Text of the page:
BHP abandons bid after Anglo refuses more talks

31 May, 2024 - 00:05 0 Views
BHP abandons bid after Anglo refuses more talks

eBusiness Weekly

BHP Group failed to make a firm offer for Anglo American before Wednesday’s (May 29) deadline, walking away for now from what would have been the biggest mining deal in over a decade.

With less than one hour before a 5 pm UK cutoff, BHP confirmed it had not been able to reach an agreement to secure the backing of Anglo’s board and so will not proceed.

BHP must now walk away for at least six months as a result.

The decision marks an abrupt end to the five-week battle between two of mining’s biggest names. Anglo has repeatedly rebuffed proposals from BHP to partly break up and then acquire the 107-year-old company, but last week agreed to extend the deadline by a week to hold talks.

The two sides were unable to agree on BHP’s complicated US$49 billion deal structure and Anglo said earlier Wednesday it saw no reason for another delay despite a last-minute appeal from BHP.

A successful takeover would have created a commodities powerhouse that towered over its closest rivals, significantly increasing BHP’s copper production at a time when miners and their investors are positioning for a prolonged period of tight metal supply and rising prices.

BHP’s decision to walk away instead of sweetening or changing its bid also reflects a new reality for the mining industry: the biggest producers have finally returned to dealmaking after years on the sidelines, but boards and managements are wary of angering investors after spending the past decade rebuilding their company’s reputations following a series of disastrous and expensive takeovers.

Pressure on Anglo’s Wanblad

The pressure is now on CEO Duncan Wanblad to show that Anglo can generate more value for shareholders as a standalone company, after unveiling a radical plan to overhaul the business earlier this month.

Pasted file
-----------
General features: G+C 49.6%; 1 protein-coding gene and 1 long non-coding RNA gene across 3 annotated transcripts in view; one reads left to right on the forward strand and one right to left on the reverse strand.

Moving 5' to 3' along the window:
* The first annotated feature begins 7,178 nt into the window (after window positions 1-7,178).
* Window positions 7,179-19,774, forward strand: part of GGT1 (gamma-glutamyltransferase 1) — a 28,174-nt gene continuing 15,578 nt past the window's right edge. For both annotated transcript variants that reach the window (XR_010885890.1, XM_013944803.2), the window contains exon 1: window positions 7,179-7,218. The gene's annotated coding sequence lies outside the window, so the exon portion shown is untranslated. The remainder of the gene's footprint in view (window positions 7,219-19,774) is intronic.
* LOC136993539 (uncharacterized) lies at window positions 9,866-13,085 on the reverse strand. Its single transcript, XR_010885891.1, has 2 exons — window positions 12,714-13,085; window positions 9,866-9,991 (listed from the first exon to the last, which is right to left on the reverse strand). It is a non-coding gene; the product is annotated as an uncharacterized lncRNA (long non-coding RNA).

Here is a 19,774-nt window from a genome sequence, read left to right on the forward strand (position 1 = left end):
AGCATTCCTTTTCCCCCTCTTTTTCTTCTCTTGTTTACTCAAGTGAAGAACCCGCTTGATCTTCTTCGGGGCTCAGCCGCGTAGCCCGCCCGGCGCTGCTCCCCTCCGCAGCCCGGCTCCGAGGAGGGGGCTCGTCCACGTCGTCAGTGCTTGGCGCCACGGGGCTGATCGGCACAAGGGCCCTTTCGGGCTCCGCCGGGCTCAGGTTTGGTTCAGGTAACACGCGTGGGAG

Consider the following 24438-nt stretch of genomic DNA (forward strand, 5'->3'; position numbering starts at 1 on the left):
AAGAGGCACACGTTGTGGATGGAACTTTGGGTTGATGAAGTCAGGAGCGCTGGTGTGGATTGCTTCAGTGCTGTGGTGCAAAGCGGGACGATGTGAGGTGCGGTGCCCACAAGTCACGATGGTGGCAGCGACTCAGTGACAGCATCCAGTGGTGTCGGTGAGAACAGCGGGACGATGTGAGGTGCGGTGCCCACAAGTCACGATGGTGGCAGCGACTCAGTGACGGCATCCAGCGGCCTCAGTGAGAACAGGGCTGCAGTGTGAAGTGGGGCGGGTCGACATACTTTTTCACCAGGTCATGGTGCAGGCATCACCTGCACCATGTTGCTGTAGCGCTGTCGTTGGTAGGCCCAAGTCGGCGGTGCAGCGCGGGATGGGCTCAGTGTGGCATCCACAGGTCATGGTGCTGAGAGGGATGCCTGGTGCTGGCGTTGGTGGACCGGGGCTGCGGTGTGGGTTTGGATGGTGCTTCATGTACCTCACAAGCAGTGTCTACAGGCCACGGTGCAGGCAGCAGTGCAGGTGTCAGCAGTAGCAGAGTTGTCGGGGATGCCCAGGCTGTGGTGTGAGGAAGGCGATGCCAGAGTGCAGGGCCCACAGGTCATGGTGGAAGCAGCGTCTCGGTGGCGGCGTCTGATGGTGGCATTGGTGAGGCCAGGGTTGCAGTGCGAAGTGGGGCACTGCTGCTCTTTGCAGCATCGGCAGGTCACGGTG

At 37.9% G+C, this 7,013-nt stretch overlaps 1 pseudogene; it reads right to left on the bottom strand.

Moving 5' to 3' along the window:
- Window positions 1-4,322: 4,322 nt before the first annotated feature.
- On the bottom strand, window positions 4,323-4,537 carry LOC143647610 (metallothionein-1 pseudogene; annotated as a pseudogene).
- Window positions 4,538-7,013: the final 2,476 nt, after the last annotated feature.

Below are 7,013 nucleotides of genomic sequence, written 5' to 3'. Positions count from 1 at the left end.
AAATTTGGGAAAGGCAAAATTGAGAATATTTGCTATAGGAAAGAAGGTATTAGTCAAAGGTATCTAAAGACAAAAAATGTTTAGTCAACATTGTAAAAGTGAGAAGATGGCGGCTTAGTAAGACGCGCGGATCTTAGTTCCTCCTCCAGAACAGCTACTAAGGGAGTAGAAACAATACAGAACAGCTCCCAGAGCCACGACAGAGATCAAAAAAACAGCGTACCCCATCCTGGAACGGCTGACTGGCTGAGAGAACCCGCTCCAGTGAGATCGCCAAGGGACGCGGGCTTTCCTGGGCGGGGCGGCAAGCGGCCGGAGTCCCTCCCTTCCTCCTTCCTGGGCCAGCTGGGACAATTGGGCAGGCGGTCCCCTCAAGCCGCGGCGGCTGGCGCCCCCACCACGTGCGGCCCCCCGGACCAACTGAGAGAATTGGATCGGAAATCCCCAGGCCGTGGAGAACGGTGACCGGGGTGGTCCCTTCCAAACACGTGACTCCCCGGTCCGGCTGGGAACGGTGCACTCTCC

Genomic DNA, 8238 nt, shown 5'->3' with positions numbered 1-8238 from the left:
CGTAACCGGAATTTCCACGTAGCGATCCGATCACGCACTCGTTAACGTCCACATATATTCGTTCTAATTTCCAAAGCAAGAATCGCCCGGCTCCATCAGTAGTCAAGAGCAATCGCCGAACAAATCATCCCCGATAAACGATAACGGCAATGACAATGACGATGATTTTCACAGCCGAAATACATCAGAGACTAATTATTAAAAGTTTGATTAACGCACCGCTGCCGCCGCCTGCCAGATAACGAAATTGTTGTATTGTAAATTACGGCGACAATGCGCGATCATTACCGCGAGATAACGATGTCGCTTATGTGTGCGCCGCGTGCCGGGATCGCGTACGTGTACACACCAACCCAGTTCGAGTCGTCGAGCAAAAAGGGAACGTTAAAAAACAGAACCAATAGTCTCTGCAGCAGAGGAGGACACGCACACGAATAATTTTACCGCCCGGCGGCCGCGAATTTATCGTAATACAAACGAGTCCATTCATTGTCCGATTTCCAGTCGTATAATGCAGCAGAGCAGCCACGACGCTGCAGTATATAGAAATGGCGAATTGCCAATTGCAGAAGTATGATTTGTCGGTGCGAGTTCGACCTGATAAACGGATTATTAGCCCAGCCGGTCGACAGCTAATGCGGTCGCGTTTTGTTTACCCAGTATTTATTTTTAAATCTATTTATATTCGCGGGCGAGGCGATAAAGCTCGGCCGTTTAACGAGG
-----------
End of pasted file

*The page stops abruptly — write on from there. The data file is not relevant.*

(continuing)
Analysts and investors have also suggested that BHP or another rival could still target Anglo in the future, particularly if the company succeeds in exiting some of its less attractive businesses.

Anglo’s shares traded 4 percent lower on Wednesday after BHP’s statement, but remained well above the levels before Bloomberg first reported the takeover interest. Prices for key commodities, including copper and iron ore, have rallied over the same period.

BHP first approached Anglo with a proposal in mid-April for the smaller company to spin off its majority stakes in two listed South African miners before an all-share acquisition of the rest of the group.

Anglo rejected the offer and instead rushed out a plan to overhaul its business by exiting diamonds, platinum and coal, while slowing spending on a massive UK fertiliser project.

Anglo has long been viewed as a potential target because of its lucrative copper mines, but its complicated structure and unusual mix of niche commodities have largely kept suitors away.

A series of setbacks sent its share price plunging late last year, leaving the company vulnerable to BHP and its CEO Mike Henry, who has been seeking a big deal to grow in copper.

But while BHP has twice increased the number of shares it was willing to pay for Anglo, Henry has held firm in insisting on the spinoffs and refrained from adding a cash element to the deal.

In Wednesday’s statement, Henry reiterated that BHP “maintains a disciplined approach to mergers and acquisitions”.

Sticking points

Bloomberg reported last week the sides were closer on value after BHP’s second increase, but the structure remained a key sticking point and the companies and their advisors have been unable to find a solution.

Anglo’s objections to BHP’s proposal have centred on South Africa, which has loomed front and centre of a potential deal ever since Bloomberg first reported the takeover approach.

It is home to some of Anglo’s biggest operations, employing tens of thousands of people, and the company has deep political and social ties to the country.

Anglo was concerned that BHP’s demand that it first exit Anglo American Platinum and Kumba Iron Ore could leave the newly independent Johannesburg-listed companies to carry the cost of any concessions imposed by South Africa, reducing their value and ultimately penalising the current Anglo investors who would receive the shares in the spin-offs.

The multi-step deal would require several layers of approval in South Africa, where deals are subjected to “public interest” assessment and authorities have a record of extracting substantial concessions from companies.

The two sides appeared to talk past each other on Wednesday, as BHP emphasised the commitments it has made to ensure regulatory approval in South Africa, while Anglo repeated its concerns that the approvals may result in a loss of value for its shareholders depending on the conditions imposed by authorities.

BHP argued that Anglo should extend the deadline for a second time and offered to discuss a break-up fee if the deal did not receive regulatory approvals, but the smaller company’s board said it did not see any reason to do so given the continued gulf between their two positions. — Bloomberg.

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